Latest News: Environmental Science Senior Uses Video to Teach Science to

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Environmental Science Senior Uses Video to Teach Science to Elementary Schoolers

Even while away from his students, Ian Wolfe Adler ’20 is still creating lesson plans.

By:

Heather Mayer Irvine

 Thursday, April 23, 2020 08:57 AM


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Ian Wolfe Adler ’20

Ian Wolfe Adler ’20 won’t let the COVID-19 pandemic stop him from sharing his love of science with young learners. The environmental science major has been interning with the Lehigh Gap Nature Center, and until schools in Pennsylvania shut down, he had been going to Allentown School District elementary schools several times per week to conduct lessons. 

“What drew me into [the internship] is that working with kids is very fulfilling,” Adler says. “You come in and be silly but also teach them something that you’re passionate about. It didn’t feel like I was getting course credit.”

But now, like teachers and professors around the world, Adler is creating video content to serve as virtual lessons. He’s doing this primarily for Roosevelt Elementary School in Allentown, through the Office of Community Engagement at Muhlenberg College and the Lehigh Gap Nature Center, though the videos are publicly available. (Alum Chad Schwartz ’16, director of science and education at the Lehigh Gap Nature Center, also shares knowledge on the YouTube channel.)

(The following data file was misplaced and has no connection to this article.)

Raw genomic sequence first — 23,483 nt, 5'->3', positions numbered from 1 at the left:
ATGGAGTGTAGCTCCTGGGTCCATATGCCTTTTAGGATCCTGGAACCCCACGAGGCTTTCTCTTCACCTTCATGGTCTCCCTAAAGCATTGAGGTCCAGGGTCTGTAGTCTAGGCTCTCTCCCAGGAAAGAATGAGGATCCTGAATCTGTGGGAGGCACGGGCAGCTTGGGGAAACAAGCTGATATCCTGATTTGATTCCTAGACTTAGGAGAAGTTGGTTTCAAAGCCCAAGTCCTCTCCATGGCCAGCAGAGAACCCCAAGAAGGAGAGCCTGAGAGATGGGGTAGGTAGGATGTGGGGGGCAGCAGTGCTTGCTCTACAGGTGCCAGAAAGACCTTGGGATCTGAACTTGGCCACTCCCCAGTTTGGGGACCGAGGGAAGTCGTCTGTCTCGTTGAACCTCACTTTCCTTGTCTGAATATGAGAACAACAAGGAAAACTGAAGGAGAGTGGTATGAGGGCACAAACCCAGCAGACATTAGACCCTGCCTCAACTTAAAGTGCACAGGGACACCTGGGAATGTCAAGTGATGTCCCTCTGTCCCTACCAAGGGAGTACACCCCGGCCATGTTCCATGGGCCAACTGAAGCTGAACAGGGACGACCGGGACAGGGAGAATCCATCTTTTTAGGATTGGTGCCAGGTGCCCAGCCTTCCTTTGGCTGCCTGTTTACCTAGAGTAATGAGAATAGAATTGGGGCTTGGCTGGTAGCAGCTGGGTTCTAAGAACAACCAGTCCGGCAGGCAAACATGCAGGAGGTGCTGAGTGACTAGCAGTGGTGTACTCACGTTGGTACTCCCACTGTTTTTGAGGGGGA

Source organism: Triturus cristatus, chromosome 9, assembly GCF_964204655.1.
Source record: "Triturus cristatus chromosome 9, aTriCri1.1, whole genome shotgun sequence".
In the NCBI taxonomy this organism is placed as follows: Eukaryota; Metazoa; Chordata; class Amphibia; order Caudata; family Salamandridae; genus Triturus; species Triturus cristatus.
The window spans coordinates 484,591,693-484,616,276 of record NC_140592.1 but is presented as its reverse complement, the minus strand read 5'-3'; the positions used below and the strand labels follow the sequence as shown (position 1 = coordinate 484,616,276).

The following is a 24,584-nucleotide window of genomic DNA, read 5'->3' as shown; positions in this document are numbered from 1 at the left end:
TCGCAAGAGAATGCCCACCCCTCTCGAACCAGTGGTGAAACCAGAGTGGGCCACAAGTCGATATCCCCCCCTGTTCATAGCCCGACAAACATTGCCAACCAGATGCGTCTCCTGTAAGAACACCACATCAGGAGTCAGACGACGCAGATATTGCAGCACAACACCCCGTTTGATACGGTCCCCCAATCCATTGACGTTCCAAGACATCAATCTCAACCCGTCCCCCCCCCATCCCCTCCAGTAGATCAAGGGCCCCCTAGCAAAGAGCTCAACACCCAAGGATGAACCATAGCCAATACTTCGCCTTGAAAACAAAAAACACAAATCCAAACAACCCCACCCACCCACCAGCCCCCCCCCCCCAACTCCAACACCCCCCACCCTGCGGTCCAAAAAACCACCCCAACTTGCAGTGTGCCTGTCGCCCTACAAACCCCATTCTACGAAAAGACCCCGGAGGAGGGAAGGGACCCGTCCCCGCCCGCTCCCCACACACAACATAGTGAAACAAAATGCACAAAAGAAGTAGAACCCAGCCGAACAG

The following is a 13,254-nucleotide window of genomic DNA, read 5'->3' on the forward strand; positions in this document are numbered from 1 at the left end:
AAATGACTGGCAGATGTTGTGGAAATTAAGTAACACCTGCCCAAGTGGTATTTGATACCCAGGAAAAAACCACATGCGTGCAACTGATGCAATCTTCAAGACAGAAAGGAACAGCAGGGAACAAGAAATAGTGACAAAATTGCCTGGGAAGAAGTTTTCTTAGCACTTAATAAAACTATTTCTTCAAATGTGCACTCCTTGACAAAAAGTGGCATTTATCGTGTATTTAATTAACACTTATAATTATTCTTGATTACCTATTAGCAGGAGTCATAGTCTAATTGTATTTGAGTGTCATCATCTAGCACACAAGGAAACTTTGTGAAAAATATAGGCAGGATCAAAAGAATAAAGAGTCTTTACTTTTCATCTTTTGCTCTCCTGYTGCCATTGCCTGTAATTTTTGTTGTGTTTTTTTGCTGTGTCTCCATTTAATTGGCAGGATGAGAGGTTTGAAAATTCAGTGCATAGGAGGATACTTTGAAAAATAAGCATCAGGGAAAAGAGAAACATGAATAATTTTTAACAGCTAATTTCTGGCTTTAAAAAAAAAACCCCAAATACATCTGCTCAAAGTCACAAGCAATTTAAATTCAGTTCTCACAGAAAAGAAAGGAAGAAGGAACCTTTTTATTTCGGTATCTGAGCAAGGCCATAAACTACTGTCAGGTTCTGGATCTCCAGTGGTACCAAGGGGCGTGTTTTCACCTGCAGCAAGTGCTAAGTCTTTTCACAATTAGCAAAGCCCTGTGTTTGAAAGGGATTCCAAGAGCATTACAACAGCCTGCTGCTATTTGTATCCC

What were once carefully planned in-classroom lessons have morphed into something more freeform, Adler says. 

“I look at whatever is around my house in York, Pennsylvania, that might be fun [to teach],” he says. For example, a recent lesson was on the skunk cabbage near his home, a plant so named because of the off-putting smell of its bruised leaves.

“The plant is endemic to the area, and it’s the first plant to come up in the spring,” he says. “People don’t really talk about skunk cabbage, so hopefully somebody learned something from that.” 

Creating lesson plans that engage young students is challenging enough, Adler says. When nature is the lesson, it’s even more difficult to teach over video—Adler’s students are usually outside and up close to the subject matter. 

“But now I have an anonymous audience,” Adler says.

That means he doesn’t get much, if any, feedback about whether his lessons are sticking.

“I try to keep [the videos] as true to form as if they were in-person lessons,” he says. “I respect teachers a lot, and I hope when I’m a teacher one day this sort of curveball doesn’t come up again.” 

Adler will graduate in a few weeks and then head east to Lehigh University for a one-year graduate program in secondary education. He plans to keep teaching through the end of the elementary students’ school year. 

“Teaching has been therapeutic for me,” he says. “[Virtual lessons] have still been fulfilling, just knowing that someone out there has learned something or been entertained. I like to think that’s still there.”




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